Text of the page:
In the U.S., around 200,000 people are annually diagnosed with abdominal aneurysms, better known as the silent killer.

An aneurysm is a blood-filled inflation of a blood vessel caused by the weakening of the vessel’s wall. Aneurysms develop because of the general wear and tear of blood pressure on the artery walls, called hemodynamic forces.

“You can kind of think of it like an innertub. Everyone that’s old enough has seen an innertube inside a tire. And if you see a weak spot, there’s a bulge, an area where it dilates or gets too big. That’s what you worry about is a pop. Much like an inner tube, that the artery might pop,” Dr. Aaron Trachte, cardiovascular thoracic surgeon.

Dr. Aaron Trachte is a cardiovascular surgeon, who’s served Comanche County Memorial Hospital since 2004. He treats patients who have surgical issues involving cardiovascular disease, varicose veins, lung cancers, and anything that has to do with the chest.

Abdominal aneurysms often grow slowly, without symptoms, which is the dangerous part. According to the National Library of Medicine, it mainly affects white men 65 and older, and as it grows, some people have reported experiencing a pulsing feeling near their naval. Impending ruptures can typically show up as pain in the back, belly, or side.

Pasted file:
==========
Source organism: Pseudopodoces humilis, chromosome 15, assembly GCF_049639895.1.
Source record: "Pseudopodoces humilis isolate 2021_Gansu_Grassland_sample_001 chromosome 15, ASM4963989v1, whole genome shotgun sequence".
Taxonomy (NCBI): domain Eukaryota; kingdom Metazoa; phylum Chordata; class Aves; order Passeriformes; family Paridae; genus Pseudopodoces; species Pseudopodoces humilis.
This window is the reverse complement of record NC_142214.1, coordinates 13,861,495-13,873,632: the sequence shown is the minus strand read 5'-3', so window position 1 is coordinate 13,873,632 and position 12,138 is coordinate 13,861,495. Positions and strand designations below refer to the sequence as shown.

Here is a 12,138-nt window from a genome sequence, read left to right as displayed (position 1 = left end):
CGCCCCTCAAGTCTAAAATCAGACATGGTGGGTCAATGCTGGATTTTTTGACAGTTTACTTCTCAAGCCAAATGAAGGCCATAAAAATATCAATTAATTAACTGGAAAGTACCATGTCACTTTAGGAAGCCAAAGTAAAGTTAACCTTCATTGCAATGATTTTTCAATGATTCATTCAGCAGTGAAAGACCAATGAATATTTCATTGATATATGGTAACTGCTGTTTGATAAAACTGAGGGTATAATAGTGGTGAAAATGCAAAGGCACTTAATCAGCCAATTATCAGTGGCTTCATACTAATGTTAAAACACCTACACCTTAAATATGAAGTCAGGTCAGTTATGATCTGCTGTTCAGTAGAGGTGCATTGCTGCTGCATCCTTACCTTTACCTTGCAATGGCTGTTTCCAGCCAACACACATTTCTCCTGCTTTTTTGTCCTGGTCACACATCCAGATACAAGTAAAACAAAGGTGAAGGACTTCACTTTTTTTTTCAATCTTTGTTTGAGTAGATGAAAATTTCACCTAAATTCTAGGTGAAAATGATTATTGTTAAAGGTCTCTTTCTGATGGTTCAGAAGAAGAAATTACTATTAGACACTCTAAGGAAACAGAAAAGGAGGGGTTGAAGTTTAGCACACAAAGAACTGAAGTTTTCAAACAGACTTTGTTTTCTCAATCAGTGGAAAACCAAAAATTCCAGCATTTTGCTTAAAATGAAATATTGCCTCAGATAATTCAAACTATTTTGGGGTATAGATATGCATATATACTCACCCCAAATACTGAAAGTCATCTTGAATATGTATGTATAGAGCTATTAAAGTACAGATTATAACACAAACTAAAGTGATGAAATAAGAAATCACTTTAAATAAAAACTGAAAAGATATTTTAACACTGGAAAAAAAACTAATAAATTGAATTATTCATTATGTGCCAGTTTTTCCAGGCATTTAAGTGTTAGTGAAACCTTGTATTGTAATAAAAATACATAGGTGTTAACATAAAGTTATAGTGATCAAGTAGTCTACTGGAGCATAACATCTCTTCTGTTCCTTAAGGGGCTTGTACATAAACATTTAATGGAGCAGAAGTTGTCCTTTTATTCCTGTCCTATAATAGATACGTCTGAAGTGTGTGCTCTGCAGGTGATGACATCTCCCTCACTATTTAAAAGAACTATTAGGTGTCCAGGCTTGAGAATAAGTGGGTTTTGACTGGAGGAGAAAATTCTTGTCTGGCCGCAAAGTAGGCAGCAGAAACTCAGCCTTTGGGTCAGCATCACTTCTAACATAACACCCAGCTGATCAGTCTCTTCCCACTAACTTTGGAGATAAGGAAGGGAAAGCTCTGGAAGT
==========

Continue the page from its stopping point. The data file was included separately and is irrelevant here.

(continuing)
Once a rupture happens signs like clammy skin, rapid heart rate, shock, dizziness, or even vomiting and passing out can show up. But that’s why Dr. Trachte says the key is testing, which is through ultrasounds. If an aneurysm is suspected, a (Cat) CT scan or MRI is conducted to provide more details on the shape and size.

“It happens because there’s a weak spot in the artery, so for it to occur there has to be some damage to the artery, which may come from smoking or from age. Usually, you have to have high blood pressure for a long period of time because it has to have time to grow,” he explained.

Ways to treat it, without surgery, is by repairing the arteries with stent-grafts, but if it’s become too large and painful, surgery will be required.

Dr. Trachte says you can lessen the risk by not smoking, eating healthier and working out, and by regulating your blood pressure and cholesterol.

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